I like both scenes- in the first one, I sympathized more with Lizzie.  But in the second scene, I think my sympathies switched from Margaret to Thornton, then back again.  It was more of a fight (in my opinion) and had more movement than the one in P&P.     

What did you think of these scenes?  Which do you prefer and why?    

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Links for fellow Austen fans…

Pride & Prejudice turns 200  – BBC article

Jane Austen’s Pride & Prejudice at 200 – NPR story

Mr. Darcy vs. Mr. Thornton – Comparing two of our most-loved (fictional) men

 

 

Poll: Mr. Darcy

200 Years of “Pride & Prejudice”

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A portrait of Jane Austen

It is a truth universally acknowledged, that a single man in possession of a good fortune must be in want of a wife. 

Thus begins one of the most-loved/discussed novels of English literature.  It has been read in high schools, colleges, etc., by most of the women we know.  We keep coming back to this book, and don’t forget the numerous TV/film adaptations. 

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Modern-day JA fan, Amanda (Jemima Rooper), gets Lost in Austen (2008) with Darcy (Elliot Cowan)

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Darcy (Laurence Olivier) & Elizabeth (Greer Garson) in the 1940 film

It seems like Lizzie and Darcy are almost as iconic as Romeo and Juliet when it comes to famous couples.  Other relationships are also important: Lizzie and her beautiful/shy older sister Jane, Lizzie and her hands-off father, Mr. and Mrs. Bennett (an odd couple), Lizzie (romantic) and older friend Charlotte (practical), etc.  Let us focus on the main love story…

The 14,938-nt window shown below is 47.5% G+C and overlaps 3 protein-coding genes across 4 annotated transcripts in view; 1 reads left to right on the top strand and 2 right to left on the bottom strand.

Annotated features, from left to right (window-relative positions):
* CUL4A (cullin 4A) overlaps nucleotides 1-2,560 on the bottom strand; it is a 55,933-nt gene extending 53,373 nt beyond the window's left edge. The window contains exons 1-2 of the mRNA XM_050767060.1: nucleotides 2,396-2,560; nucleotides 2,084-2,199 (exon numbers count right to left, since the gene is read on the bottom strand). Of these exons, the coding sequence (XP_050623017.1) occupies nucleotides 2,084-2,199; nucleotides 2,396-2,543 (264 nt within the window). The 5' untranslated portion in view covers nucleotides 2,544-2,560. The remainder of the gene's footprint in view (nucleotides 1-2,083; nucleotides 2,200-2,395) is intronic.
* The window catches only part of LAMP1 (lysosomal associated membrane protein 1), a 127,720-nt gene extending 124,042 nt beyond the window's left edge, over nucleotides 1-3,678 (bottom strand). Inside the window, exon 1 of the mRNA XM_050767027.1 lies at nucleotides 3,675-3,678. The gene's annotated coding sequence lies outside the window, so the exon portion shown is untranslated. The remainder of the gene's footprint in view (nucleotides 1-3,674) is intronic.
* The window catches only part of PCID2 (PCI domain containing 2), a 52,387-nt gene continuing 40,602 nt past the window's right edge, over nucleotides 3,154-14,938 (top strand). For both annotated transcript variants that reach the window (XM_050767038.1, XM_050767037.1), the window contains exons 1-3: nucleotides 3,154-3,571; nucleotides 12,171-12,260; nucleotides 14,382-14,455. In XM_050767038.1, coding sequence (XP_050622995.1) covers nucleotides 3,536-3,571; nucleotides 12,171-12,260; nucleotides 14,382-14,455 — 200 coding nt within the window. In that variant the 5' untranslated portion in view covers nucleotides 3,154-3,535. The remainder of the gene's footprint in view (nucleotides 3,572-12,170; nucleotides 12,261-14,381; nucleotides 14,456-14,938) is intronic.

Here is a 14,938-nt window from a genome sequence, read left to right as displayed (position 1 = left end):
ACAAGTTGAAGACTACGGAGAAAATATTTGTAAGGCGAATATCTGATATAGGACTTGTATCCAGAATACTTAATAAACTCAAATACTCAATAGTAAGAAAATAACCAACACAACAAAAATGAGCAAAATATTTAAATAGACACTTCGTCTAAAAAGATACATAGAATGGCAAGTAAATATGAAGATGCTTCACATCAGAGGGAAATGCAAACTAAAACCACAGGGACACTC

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Jennifer Ehle (an American) as Elizabeth (A&E, 1995)

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Keira Knightley as Elizabeth (2005)

She is tolerable; but not handsome enough to tempt me; and I am in no humour at present to give consequence to young ladies who are slighted by other men.

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David Rintoul as Darcy (1980)

Ouch!  Suffice it to say, Darcy does not make a positive first impression on Lizzie, her family, and the community-at-large.  He doesn’t even dance once at the assembly ball in Meryton, which makes him look proud, vain, and disagreeable.  (He later explains that he’s not at ease talking to strangers.)

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My favorite Darcy: Colin Firth (A&E, 1995)

A geological sample of Darcy’s core, as portrayed so beautifully by Firth, would show the following layers:  at the bottom, his breeding and wealth.  Undeniable.  On top of that, confusion, the push-pull of class–egad, 10,000 pounds a year and a house 10 times larger than Downton Abbey!  -Elinor Lippman, Huffington Post (January 28, 2013)

Mr. Darcy soon drew the attention of the room by his fine, tall person, handsome features, noble mien; and the report which was in general circulation within five minutes after his entrance, of his having ten thousand a year.

Mr. Darcy’s sly humor comes out when Lizzie and Caroline are walking about the room.  (Lizzie went to Netherfield, Bingley’s house, when Jane became ill.)

You either chuse this method of passing the evening because you are in each other’s confidence, and have secret affairs to discuss, or because you are conscious that your figures appear to the greatest advantage in walking; — if the first, I should be completely in your way; — and if the second, I can admire you much better as I sit by the fire.

Yes, vanity is a weakness indeed. But pride — where there is a real superiority of mind, pride will be always under good regulation.

Well, Darcy knows he’s an eligible bachelor, but he won’t be caught easily.  (He’s not easily impressed-  he’s still be a bachelor at the age of 28.)